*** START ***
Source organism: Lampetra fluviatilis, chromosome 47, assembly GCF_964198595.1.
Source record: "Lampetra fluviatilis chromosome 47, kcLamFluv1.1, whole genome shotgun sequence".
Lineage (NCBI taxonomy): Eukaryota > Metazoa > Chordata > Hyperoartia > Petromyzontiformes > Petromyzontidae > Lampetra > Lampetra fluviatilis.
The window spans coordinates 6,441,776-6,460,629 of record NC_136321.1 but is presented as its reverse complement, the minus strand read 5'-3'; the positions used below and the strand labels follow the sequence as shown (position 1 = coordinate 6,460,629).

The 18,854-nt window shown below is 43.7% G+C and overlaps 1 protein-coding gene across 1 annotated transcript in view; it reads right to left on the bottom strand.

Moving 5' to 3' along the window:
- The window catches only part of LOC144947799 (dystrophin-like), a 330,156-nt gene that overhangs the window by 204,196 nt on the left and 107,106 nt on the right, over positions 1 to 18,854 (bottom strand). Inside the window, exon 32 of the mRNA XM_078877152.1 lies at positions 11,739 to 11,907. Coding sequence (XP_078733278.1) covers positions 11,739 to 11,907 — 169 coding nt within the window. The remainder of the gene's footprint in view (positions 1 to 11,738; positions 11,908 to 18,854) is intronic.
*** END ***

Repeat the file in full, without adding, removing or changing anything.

Source organism: Lampetra fluviatilis, chromosome 47, assembly GCF_964198595.1.
Source record: "Lampetra fluviatilis chromosome 47, kcLamFluv1.1, whole genome shotgun sequence".
Lineage (NCBI taxonomy): Eukaryota > Metazoa > Chordata > Hyperoartia > Petromyzontiformes > Petromyzontidae > Lampetra > Lampetra fluviatilis.
The window spans coordinates 6,441,776-6,460,629 of record NC_136321.1 but is presented as its reverse complement, the minus strand read 5'-3'; the positions used below and the strand labels follow the sequence as shown (position 1 = coordinate 6,460,629).

The 18,854-nt window shown below is 43.7% G+C and overlaps 1 protein-coding gene across 1 annotated transcript in view; it reads right to left on the bottom strand.

Moving 5' to 3' along the window:
- The window catches only part of LOC144947799 (dystrophin-like), a 330,156-nt gene that overhangs the window by 204,196 nt on the left and 107,106 nt on the right, over positions 1 to 18,854 (bottom strand). Inside the window, exon 32 of the mRNA XM_078877152.1 lies at positions 11,739 to 11,907. Coding sequence (XP_078733278.1) covers positions 11,739 to 11,907 — 169 coding nt within the window. The remainder of the gene's footprint in view (positions 1 to 11,738; positions 11,908 to 18,854) is intronic.